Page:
The posters and trailers for Angelina Jolie's "Unbroken" have positioned the movie as a story of survival. Its hero is Louis "Louie" Zamperini, an Italian-American who showed early potential as an Olympic runner but, like so many of his generation, put his life on hold to serve in World War II. The horrors he endured are chronicled in Laura Hillenbrand's book, which became the basis for Jolie's film.
Any segment of Zamperini's three-act tale could make its own movie. (The straight-ahead script is written partly by the Coen brothers.) As a troubled kid in Torrance, California, Zamperini (initially played by C.J. Valleroy) turned his life around by running track and eventually raced in the 1936 Olympics in Berlin.
When America entered the war, Zamperini (now played by newcomer Jack O'Connell) became a bombardier on a B-24 Liberator that crashed into the Pacific, leaving only him and two others to drift on rafts. After 47 grueling days -- and some of the film's most gripping scenes -- Zamperini announces, "I have good news and bad news." Their rescuers are Japanese.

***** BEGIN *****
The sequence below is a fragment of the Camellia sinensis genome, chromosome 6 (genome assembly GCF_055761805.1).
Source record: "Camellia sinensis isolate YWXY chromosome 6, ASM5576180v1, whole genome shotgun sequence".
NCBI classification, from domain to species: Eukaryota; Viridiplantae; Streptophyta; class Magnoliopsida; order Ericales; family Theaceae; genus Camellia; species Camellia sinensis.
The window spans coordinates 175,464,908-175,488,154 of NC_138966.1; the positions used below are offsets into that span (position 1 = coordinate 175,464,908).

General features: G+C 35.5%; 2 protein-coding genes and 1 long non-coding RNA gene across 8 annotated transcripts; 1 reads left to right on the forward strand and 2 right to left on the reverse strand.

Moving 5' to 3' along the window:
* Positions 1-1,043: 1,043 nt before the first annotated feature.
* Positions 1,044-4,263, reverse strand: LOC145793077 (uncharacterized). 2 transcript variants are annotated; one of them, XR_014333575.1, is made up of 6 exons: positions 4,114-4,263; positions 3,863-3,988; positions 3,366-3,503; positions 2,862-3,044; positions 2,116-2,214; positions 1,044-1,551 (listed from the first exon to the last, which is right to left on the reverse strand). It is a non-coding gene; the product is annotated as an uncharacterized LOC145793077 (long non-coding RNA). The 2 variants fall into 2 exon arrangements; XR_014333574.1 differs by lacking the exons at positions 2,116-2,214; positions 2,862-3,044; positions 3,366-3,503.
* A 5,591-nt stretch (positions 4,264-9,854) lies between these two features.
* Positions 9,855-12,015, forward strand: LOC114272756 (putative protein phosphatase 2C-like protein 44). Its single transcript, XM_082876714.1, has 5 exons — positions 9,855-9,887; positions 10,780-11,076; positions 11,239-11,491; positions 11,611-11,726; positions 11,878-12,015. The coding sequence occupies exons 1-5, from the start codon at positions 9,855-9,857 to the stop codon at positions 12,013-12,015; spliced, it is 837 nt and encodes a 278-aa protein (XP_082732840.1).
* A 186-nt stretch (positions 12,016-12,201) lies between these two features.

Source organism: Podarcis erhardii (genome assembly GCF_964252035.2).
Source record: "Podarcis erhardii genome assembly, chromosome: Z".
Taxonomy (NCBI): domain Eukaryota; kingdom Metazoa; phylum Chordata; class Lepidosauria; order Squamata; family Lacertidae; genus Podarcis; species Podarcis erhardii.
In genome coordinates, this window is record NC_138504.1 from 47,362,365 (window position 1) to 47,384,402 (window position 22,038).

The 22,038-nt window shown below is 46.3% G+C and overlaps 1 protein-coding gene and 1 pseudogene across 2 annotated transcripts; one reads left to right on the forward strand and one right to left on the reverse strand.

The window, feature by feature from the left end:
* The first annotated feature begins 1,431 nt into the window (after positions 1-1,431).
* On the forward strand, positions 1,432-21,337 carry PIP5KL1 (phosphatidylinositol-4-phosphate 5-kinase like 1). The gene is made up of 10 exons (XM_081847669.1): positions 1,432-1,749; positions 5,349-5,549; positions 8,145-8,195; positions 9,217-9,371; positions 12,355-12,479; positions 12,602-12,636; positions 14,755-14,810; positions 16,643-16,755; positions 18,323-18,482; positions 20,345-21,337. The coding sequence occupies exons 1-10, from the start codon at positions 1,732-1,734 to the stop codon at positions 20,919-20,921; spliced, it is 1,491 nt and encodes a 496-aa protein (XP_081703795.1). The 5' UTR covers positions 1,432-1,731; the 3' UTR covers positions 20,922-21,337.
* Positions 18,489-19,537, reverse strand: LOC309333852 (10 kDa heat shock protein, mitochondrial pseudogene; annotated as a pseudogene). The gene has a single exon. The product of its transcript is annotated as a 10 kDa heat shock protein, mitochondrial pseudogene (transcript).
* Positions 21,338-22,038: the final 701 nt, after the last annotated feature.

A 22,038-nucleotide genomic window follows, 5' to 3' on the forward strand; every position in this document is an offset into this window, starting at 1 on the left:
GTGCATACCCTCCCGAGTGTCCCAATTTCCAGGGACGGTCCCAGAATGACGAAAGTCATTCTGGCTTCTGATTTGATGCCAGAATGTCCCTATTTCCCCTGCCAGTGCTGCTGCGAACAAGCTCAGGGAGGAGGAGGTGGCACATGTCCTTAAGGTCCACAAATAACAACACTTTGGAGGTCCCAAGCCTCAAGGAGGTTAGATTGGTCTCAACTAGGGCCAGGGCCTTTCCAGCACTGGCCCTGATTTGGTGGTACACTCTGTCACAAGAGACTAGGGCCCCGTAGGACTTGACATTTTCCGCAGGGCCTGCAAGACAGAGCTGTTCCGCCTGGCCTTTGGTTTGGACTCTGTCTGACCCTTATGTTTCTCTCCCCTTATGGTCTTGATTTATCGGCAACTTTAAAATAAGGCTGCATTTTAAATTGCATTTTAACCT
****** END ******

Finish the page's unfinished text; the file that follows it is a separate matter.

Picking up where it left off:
To this point, "Unbroken" has been a handsomely directed but slightly aimless film. The acting has ranged from very fine (Domhnall Gleeson plays Zamperini's fellow soldier Phil Allen) to passable (O'Connell never quite comes into focus). Things change dramatically with the introduction of Mutsuhiro Watanabe, a notorious prison-camp commander known as "The Bird."
Jolie gives this pivotal role to a 33-year-old rock singer, Miyavi, who is virtually unknown outside Japan. She may have gotten the idea from 1983's "Merry Christmas, Mr. Lawrence," which likewise cast pop musician Ryuichi Sakamoto as a Japanese camp commandant, but she clearly found the right man for the role.
Miyavi's performance is astounding. Effeminate and strangely sensual, he slips effortlessly between various psychotic personae -- tyrant, sadist, sycophant -- and in the end becomes the film's most fascinating figure. Once "Unbroken" finds its villain in Watanabe, Zamperini finds his purpose, and the movie comes alive.
The closing titles, which explain the fates of both men in the aftermath of the war, help put Zamperini's remarkable story into a larger and more meaningful context.